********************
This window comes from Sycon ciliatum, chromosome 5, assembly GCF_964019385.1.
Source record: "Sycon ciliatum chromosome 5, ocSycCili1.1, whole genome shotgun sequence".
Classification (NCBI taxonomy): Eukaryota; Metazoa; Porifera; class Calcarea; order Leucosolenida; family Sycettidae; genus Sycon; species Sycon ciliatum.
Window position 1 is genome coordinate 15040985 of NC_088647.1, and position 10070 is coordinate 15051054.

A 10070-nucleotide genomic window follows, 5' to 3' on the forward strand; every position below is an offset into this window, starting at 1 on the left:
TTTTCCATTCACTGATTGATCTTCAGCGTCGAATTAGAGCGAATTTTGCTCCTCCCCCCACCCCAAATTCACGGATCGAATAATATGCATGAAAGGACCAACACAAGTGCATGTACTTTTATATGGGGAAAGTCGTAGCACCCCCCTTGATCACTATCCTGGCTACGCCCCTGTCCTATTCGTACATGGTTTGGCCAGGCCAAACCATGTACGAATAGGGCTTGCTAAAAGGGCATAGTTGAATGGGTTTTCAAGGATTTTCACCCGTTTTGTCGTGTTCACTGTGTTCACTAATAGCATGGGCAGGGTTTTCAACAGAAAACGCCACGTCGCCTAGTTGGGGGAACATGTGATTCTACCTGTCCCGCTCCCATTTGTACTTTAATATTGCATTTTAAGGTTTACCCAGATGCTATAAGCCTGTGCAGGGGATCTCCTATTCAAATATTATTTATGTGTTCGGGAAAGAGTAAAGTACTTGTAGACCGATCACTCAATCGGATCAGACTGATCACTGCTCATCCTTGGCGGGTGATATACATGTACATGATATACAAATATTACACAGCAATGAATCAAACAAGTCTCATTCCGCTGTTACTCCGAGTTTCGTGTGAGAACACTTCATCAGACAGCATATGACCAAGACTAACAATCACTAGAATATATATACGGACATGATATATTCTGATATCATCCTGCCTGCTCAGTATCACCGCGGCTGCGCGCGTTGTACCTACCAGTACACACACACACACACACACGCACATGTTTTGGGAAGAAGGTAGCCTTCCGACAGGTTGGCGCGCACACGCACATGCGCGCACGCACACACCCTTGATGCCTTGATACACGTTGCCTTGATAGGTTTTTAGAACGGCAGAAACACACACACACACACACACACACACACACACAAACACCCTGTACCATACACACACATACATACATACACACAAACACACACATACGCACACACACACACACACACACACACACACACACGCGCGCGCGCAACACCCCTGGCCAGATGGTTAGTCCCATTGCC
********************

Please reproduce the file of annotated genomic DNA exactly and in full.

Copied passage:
This window comes from Sycon ciliatum, chromosome 5, assembly GCF_964019385.1.
Source record: "Sycon ciliatum chromosome 5, ocSycCili1.1, whole genome shotgun sequence".
Classification (NCBI taxonomy): Eukaryota; Metazoa; Porifera; class Calcarea; order Leucosolenida; family Sycettidae; genus Sycon; species Sycon ciliatum.
Window position 1 is genome coordinate 15040985 of NC_088647.1, and position 10070 is coordinate 15051054.

A 10070-nucleotide genomic window follows, 5' to 3' on the forward strand; every position below is an offset into this window, starting at 1 on the left:
TTTTCCATTCACTGATTGATCTTCAGCGTCGAATTAGAGCGAATTTTGCTCCTCCCCCCACCCCAAATTCACGGATCGAATAATATGCATGAAAGGACCAACACAAGTGCATGTACTTTTATATGGGGAAAGTCGTAGCACCCCCCTTGATCACTATCCTGGCTACGCCCCTGTCCTATTCGTACATGGTTTGGCCAGGCCAAACCATGTACGAATAGGGCTTGCTAAAAGGGCATAGTTGAATGGGTTTTCAAGGATTTTCACCCGTTTTGTCGTGTTCACTGTGTTCACTAATAGCATGGGCAGGGTTTTCAACAGAAAACGCCACGTCGCCTAGTTGGGGGAACATGTGATTCTACCTGTCCCGCTCCCATTTGTACTTTAATATTGCATTTTAAGGTTTACCCAGATGCTATAAGCCTGTGCAGGGGATCTCCTATTCAAATATTATTTATGTGTTCGGGAAAGAGTAAAGTACTTGTAGACCGATCACTCAATCGGATCAGACTGATCACTGCTCATCCTTGGCGGGTGATATACATGTACATGATATACAAATATTACACAGCAATGAATCAAACAAGTCTCATTCCGCTGTTACTCCGAGTTTCGTGTGAGAACACTTCATCAGACAGCATATGACCAAGACTAACAATCACTAGAATATATATACGGACATGATATATTCTGATATCATCCTGCCTGCTCAGTATCACCGCGGCTGCGCGCGTTGTACCTACCAGTACACACACACACACACACACGCACATGTTTTGGGAAGAAGGTAGCCTTCCGACAGGTTGGCGCGCACACGCACATGCGCGCACGCACACACCCTTGATGCCTTGATACACGTTGCCTTGATAGGTTTTTAGAACGGCAGAAACACACACACACACACACACACACACACACACAAACACCCTGTACCATACACACACATACATACATACACACAAACACACACATACGCACACACACACACACACACACACACACACACACGCGCGCGCGCAACACCCCTGGCCAGATGGTTAGTCCCATTGCC